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Professional Life and Work

Professional Knowledge, Professional Lives: studies in education and change

Educational Research as a Public Intellectual

Re-Locating Public Education

Following Williams, let me then re-visit the question of educational research, the public intellectual and indeed, the issues of public education.  For we face a contradiction.  Halsey and Williams find an English intelligentsia which is either complicit with power or marginalised but Annan reminds us that up until 1975, there was, in some sense, a golden age of influence.  As we have seen in the earlier examination of CARE, this confluence was often on the side not of power but of social justice.

Clearly, the "we're all in it together" socialism of the post-war governments settled into a balanced egalitarian project until the mid-1970s.  This temporary political settlement (which covered both parties for a time) allowed educational researchers to conduct policy-linked public intellectual work.  It was the collapse of the egalitarian project which served the link between public intellectual work and an overarching project of social justice.

The implications for what E. P. Thompson called the egalité of this collapse have been painfully rendered in an article Thompson wrote while in an NHS ward recovering from the disease that was to kill him:

What makes me feel old, also, is the realisation that what I had thought to be widely-held principles are now little more than quaint survivals among the least flexible of my generation.  We had supposed, quite fiercely, that one didn't try to bend the rules.  If people wanted to pay for convenience or for extras - good spectacles or special dentures or nursing home deliveries or convalescent comfort - we could go along with that.  But access to the essential resources of the service must be ruled by egalité.  And we believed that professional people (those who were socialists) should be loyal to this most of all.  For if they started buying private latchkeys, then the whole system would start to get fouled up with the double standards and hierarchies of class.  Times and manners have changed.  The generation which fought for the NHS, and which has now come to that stage of life where they need it most, must jostle with the assertive anti-moralistic young.  Everyone is into latchkeys, technicians and skilled workers as well.  If my wife and I and a few friends want to hold out for old 'principles' no one is going to stop us.  But I have to recognise now that such a stiff-backed sense of honour could cost even risk to one's life.  And if we still choose to be like that, can one possible make the same choice for another - a child or a grandchild?  And by what right?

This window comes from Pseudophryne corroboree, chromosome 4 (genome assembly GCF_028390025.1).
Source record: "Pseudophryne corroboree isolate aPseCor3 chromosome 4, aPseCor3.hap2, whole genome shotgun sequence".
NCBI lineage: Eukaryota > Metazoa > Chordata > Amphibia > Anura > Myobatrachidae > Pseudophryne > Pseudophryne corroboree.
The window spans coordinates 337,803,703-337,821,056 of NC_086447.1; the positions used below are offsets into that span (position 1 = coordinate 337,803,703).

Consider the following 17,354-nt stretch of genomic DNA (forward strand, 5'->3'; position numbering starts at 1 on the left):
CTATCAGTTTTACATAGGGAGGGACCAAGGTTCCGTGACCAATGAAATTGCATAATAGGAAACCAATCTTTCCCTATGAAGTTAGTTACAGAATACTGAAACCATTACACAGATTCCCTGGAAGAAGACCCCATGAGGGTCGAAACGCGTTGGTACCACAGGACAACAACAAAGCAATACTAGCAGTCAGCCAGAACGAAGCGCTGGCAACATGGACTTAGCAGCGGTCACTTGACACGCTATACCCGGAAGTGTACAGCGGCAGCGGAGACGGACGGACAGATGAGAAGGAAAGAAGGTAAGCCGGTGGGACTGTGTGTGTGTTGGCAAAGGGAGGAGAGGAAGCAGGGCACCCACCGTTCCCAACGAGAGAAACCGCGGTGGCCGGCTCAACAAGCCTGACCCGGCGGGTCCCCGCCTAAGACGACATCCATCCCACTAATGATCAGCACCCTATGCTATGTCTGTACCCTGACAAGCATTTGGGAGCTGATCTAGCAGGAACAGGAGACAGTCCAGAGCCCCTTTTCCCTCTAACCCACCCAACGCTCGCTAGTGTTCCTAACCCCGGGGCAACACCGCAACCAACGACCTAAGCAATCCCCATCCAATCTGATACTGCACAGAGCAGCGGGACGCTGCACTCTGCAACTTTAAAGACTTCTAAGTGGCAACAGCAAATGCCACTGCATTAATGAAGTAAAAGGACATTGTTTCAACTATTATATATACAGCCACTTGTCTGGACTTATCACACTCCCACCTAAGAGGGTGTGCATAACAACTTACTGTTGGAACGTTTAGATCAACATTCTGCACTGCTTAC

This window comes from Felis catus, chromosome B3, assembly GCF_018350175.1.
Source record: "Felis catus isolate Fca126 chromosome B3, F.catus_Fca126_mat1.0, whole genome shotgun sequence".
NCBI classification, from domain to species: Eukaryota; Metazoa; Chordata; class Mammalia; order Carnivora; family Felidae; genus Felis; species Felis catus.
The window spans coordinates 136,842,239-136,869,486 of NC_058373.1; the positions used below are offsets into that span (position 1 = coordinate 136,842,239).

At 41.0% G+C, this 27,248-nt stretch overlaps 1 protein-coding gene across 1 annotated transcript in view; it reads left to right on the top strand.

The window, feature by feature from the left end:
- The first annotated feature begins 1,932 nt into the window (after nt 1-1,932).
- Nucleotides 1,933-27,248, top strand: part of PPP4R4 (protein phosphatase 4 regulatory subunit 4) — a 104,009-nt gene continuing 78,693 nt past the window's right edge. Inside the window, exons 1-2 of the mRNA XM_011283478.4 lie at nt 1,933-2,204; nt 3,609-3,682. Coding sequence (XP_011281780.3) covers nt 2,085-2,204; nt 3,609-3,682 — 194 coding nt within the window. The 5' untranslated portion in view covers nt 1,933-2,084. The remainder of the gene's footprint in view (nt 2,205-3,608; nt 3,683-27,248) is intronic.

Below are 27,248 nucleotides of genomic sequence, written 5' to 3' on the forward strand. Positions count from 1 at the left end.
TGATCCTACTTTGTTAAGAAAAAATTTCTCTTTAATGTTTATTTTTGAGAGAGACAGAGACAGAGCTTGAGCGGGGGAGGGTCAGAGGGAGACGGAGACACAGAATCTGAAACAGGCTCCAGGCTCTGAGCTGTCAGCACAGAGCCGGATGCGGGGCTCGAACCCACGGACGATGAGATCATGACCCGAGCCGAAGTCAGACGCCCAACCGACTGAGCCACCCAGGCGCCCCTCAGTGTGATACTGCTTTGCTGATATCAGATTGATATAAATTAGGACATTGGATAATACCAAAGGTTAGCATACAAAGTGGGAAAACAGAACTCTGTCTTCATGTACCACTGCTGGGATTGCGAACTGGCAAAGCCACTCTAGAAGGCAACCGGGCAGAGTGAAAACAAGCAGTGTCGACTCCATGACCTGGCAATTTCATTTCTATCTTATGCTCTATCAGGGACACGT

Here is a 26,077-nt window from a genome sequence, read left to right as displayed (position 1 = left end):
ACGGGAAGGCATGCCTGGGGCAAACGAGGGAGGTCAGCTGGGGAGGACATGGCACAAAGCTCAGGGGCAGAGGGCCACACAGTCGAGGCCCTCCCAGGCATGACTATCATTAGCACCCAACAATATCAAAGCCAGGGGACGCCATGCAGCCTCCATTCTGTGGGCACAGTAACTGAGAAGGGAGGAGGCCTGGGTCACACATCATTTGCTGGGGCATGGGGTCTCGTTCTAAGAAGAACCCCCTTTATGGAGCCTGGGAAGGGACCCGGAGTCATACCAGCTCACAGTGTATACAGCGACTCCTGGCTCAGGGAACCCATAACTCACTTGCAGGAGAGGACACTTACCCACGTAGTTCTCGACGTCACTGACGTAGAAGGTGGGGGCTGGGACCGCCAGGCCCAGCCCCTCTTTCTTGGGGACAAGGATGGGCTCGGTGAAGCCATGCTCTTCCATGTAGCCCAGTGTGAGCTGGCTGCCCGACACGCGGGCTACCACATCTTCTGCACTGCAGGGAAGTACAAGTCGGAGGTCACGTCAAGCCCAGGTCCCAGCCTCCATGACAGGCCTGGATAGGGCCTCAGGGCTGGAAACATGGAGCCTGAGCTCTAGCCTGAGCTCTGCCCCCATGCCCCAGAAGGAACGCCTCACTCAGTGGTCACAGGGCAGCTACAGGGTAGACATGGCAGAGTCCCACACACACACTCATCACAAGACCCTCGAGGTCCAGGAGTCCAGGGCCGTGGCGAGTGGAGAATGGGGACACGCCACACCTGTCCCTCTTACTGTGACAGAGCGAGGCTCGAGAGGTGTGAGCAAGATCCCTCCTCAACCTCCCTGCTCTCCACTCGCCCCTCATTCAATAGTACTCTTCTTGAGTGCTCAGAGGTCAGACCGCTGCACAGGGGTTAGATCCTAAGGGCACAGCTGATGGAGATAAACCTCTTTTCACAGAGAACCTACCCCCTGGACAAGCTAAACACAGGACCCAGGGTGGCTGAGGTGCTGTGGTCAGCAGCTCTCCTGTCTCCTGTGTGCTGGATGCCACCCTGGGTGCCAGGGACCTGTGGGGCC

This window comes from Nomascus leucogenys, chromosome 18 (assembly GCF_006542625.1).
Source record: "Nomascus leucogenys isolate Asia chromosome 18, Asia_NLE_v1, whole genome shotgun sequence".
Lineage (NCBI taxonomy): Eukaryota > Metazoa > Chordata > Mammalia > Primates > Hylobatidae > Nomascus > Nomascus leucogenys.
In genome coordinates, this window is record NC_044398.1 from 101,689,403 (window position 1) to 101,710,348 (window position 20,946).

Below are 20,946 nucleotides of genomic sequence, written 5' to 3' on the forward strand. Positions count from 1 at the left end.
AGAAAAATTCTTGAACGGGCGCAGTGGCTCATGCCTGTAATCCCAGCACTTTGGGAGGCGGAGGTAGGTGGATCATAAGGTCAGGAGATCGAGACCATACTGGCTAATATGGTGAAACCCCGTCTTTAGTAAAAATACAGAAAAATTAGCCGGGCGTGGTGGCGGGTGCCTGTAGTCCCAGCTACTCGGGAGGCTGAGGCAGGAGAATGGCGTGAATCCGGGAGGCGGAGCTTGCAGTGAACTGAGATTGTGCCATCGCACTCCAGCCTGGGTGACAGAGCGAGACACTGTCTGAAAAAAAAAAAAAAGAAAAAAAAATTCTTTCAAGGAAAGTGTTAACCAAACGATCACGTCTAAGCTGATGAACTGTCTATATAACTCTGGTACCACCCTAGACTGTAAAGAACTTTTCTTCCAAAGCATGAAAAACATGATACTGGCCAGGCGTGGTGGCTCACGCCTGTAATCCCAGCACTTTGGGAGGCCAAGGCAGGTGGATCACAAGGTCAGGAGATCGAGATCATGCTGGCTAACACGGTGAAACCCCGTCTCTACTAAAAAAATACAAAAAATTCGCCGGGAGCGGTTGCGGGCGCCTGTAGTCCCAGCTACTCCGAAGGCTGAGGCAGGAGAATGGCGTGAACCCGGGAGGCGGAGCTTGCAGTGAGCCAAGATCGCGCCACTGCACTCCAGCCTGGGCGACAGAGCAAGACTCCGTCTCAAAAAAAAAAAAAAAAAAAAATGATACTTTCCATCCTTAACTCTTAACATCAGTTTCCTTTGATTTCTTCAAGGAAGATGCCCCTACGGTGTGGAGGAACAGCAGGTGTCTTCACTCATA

One is left with a 'principle' that the young can't even understand, which is ineffectual (unless self-damaging), and which is really a private notion of honour.  Or a stuffy habit of the old.  And I suddenly can see the survivors of that socialist age-cohort as historical relics, like the old Covenantor in The Heart of Midlothian.  Those of us who stay loyal to the old imperatives and taboos - the oaths of egalité- are a goldmine for the oral historian, and Raphael Samuel will collect us as specimens in a nostalgic book (Thompson, 1987, p. 21).
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Professional Knowledge, Professional Lives
  • Date of publication: 01/09/2003
  • Number of pages (as Word doc): 160
  • Publisher: Open University Press
  • Subject:
    Professional Life and Work
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    Professional Knowledge, Professional Lives: studies in education and change
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  • Price of book: £23.99
  • ISBN: 9780335204113
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